What IS wedding music?

Since most of the jobs that our string quartets and trios play at are wedding ceremonies, the question that I am asked quite often by brides is “What is wedding music and how do I know if it is wedding related piece..?” 
There is really no one way to answer it. Really, it is your day and you may choose any pieces for your wedding music. The choice for wedding music is very personal. The first thing to decide is how personal you want your wedding to be, and that will give you direction in choosing wedding music. After many years of playing at weddings, I divide all weddings in three categories: traditional weddings, semi-traditional weddings, and non-traditional/unconventional ceremonies.  This division also helps me when I work with a couple on selecting music for their ceremony.
Traditional wedding will most likely include prelude music, ceremony music and postlude music. It also will have some key components such as seating of the parents, processional of the bridal party and the bride, communion, presentation of flowers to the Virgin Mary, possible Homily, Unity Candle and recessional. For each of these aspects there are specific pieces of wedding music that are played. Moreover, certain pieces of wedding music are almost expected to be heard by the guests since the ceremony is traditional. You wouldn’t want to play a Beatles song during a communion. More likely, a piece such as “Jesu, Joy of Man’s Desiring” would fit here.  In my opinion, in a traditional wedding you have some flexibility with music choice, but you also have to choose it from a set wedding music repertoire that has been around for years and is expected to be played. 
In a semi/traditional wedding you have a lot more room for deviation from standard wedding music repertoire, and yet you still keep the element of tradition. We played at many weddings where the music for the processional was a pop-tune that meant a lot to the couple, and yet, the wedding music for the Unity Candle and the recessional was more familiar to the guests. Speaking of guests, and it is my opinion only. Over the years, I observed a lot of guests during wedding ceremonies and how they behave at them, whether or not they are bored or not, looking at their watches or cellphones, or if they are completely engrossed in the ceremony and the couple.  I think the choices of wedding music always made a difference in the way the guests were acting. If the program was put well together, and the guests got to hear pieces that they recognized or liked, it made it more interesting for them, verses the wedding music that was totally obscure for the guests, who ended up counting minutes until the ceremony was over.  I do understand that wedding day is for bride and a groom, but it also involves guests who are spending their time, money and effort to be there for the couple, so it wouldn’t be a bad idea to make a day memorable not only for the couple but for their guests.  Careful choices of wedding music is one way of doing so.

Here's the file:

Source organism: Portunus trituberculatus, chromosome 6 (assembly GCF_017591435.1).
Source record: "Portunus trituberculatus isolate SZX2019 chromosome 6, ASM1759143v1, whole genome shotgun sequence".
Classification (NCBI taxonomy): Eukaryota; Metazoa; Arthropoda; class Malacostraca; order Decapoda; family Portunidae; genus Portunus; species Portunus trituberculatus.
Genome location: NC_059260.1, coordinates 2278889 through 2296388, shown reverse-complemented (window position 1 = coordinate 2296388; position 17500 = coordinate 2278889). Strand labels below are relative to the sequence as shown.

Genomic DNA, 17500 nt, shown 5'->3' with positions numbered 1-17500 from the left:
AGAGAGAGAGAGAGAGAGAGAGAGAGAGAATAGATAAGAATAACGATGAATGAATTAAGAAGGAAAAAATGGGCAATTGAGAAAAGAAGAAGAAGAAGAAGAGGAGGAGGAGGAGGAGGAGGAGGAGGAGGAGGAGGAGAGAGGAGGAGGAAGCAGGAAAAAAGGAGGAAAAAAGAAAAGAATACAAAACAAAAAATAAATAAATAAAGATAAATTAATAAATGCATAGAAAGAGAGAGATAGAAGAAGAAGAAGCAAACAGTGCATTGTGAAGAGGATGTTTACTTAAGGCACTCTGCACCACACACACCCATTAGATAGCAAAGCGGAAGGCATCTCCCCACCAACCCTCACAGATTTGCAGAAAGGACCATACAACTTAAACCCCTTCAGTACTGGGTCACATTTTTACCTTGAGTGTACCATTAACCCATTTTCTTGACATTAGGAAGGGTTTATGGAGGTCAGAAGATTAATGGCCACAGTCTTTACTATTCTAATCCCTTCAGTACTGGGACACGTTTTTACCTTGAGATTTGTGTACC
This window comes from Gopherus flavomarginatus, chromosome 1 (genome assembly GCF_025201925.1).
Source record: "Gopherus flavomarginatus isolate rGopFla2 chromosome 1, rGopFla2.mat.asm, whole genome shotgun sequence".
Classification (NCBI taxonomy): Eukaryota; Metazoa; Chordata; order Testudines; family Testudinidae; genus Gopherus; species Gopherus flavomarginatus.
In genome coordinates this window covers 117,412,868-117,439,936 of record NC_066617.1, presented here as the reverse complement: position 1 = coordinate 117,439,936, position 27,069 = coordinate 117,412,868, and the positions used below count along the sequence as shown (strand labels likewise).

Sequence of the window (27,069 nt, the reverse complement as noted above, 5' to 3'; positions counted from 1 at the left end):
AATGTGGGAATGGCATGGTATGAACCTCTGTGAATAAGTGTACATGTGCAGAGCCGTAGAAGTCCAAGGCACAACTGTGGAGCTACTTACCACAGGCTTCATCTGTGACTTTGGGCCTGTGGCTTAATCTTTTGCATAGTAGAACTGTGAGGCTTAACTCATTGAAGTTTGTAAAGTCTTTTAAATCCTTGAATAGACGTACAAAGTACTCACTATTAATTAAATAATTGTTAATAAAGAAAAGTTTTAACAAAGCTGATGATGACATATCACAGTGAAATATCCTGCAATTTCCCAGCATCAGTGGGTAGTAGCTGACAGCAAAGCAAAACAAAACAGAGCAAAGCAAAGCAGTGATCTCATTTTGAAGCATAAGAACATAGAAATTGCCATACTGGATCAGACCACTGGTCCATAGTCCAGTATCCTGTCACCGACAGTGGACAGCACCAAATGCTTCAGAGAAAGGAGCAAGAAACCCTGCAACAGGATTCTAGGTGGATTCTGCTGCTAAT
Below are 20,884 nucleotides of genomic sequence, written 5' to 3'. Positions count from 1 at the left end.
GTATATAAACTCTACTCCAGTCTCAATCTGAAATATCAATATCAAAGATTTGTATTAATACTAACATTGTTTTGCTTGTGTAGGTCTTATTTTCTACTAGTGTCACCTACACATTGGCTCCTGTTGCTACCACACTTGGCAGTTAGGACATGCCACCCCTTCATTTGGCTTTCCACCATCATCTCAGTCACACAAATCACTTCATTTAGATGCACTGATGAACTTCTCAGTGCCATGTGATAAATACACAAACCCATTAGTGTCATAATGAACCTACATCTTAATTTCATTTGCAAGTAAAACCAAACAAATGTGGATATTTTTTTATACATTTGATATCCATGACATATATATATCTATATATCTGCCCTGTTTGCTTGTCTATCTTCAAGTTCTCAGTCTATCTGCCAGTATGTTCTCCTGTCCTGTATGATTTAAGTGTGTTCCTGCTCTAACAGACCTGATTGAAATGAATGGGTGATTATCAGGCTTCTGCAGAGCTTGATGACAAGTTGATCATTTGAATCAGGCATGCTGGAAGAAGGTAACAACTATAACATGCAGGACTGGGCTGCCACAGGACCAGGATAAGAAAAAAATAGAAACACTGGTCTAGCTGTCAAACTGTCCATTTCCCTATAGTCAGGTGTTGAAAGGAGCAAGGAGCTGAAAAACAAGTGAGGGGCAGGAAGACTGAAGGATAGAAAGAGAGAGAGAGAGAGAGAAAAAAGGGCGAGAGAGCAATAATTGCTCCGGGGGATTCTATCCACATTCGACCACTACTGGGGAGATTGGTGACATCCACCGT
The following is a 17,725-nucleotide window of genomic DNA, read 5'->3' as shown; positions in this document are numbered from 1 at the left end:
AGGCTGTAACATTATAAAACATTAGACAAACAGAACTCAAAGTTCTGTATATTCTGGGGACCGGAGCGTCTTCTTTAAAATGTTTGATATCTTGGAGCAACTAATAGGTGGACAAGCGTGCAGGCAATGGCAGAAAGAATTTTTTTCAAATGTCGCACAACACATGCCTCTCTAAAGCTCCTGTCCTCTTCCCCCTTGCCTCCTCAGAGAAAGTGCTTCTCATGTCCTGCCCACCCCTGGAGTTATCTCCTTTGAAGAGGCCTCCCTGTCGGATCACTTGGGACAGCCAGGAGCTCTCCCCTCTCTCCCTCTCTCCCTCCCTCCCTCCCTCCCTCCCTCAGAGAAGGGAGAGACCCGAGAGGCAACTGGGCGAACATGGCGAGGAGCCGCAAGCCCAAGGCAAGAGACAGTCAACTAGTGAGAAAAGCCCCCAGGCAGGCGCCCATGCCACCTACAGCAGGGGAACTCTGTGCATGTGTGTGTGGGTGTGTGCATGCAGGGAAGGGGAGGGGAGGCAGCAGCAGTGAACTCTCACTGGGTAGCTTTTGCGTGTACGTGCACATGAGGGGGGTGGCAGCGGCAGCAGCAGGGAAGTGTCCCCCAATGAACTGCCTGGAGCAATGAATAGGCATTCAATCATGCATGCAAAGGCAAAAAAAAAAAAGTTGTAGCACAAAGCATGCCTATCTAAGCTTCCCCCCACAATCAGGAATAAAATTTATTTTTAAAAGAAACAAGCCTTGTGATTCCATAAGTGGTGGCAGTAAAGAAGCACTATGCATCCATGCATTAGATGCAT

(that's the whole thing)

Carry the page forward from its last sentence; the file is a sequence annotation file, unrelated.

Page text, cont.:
The last category, the unconventional weddings are the ones where musicians play either the songs that have an exclusive meaning to the bride and a groom and quite often unfamiliar to guests, or some popular rock and pop music. These ceremonies usually do not last more that fifteen minutes, with a very short prelude and just as short of a postlude. At these ceremonies it can be challenging to combine classical wedding music and wedding music that was requested by the bride or the groom. 
I guess anything can be referred to as wedding music as long as it fits your ceremony set up. The choices are unlimited among wedding music in classical, sacred, pop repertoire. You only have to be careful of how you combine the different genres in one wedding ceremony, making sure it all fits together.

Penn Scenic View

Category: Venue Reviews